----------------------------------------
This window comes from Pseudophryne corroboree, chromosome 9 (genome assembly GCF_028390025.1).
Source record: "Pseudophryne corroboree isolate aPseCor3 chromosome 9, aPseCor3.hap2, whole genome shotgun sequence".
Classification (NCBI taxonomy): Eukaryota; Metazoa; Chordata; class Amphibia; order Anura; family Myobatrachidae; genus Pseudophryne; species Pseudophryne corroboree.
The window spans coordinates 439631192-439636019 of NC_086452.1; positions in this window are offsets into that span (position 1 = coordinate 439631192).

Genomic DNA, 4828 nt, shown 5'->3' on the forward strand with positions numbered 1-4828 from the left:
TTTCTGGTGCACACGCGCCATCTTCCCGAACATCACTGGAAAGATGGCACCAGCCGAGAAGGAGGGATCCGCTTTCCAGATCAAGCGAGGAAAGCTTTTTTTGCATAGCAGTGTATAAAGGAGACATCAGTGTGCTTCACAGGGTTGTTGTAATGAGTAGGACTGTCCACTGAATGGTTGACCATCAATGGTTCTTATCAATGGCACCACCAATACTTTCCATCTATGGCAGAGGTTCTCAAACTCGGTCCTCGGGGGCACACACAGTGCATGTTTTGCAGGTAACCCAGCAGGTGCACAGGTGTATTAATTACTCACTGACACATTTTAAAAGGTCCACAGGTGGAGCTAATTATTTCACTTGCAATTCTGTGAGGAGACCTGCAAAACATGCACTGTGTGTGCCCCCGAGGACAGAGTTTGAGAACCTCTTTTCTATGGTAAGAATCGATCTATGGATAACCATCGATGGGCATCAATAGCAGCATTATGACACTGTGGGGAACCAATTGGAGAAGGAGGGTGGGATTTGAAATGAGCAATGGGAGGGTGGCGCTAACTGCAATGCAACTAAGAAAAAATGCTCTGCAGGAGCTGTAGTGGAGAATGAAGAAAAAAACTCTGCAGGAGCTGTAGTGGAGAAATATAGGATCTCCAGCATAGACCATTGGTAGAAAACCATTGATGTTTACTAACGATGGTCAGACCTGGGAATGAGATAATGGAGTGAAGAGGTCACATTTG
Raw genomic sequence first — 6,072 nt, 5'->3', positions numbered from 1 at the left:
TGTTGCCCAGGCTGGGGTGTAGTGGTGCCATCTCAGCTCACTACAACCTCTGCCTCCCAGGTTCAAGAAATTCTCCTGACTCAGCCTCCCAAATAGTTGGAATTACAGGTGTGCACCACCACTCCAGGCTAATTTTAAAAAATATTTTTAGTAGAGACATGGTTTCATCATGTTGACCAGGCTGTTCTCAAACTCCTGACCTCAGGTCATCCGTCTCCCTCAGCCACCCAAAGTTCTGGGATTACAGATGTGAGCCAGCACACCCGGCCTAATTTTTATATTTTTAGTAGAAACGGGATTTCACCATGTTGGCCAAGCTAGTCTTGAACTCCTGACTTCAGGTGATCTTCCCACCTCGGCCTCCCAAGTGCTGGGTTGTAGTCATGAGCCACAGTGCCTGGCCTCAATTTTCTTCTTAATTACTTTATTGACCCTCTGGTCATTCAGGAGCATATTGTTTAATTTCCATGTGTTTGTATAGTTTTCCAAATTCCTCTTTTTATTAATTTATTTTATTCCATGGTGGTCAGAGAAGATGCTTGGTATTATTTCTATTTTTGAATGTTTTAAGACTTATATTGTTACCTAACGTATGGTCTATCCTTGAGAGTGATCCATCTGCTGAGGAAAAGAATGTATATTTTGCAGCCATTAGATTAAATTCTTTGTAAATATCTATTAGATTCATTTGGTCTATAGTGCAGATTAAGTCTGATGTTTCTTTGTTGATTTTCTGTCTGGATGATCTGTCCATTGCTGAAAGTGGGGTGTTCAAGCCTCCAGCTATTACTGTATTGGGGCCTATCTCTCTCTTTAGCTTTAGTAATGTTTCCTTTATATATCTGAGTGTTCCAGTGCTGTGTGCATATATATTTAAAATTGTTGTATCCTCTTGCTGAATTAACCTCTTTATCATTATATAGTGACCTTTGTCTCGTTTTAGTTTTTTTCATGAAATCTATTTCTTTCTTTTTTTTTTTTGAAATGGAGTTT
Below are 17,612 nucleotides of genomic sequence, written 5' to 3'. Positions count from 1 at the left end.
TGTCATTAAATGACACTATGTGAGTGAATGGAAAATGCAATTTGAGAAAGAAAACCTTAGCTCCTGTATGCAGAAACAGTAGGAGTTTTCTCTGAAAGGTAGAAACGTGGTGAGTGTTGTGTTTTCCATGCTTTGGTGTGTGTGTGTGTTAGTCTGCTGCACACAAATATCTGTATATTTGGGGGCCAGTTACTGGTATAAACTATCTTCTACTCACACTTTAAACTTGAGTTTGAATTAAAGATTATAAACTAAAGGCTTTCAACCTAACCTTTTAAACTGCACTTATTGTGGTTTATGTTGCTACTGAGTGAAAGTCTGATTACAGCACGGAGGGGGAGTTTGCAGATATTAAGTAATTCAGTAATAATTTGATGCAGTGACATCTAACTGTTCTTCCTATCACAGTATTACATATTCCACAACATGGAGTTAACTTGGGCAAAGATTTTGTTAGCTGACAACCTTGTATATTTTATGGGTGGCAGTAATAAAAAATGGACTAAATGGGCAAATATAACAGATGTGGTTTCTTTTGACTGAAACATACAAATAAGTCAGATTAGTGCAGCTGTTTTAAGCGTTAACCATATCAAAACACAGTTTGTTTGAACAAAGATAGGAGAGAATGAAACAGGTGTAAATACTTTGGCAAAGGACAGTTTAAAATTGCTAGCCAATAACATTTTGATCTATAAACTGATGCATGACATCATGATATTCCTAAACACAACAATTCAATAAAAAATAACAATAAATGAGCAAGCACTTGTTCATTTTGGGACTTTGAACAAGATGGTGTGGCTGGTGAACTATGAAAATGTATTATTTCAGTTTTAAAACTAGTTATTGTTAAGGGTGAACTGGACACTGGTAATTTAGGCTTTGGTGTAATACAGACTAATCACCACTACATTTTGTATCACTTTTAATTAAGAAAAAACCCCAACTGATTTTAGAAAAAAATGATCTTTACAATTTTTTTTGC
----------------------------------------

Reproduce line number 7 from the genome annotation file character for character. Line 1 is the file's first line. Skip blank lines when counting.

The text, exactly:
Raw genomic sequence first — 6,072 nt, 5'->3', positions numbered from 1 at the left: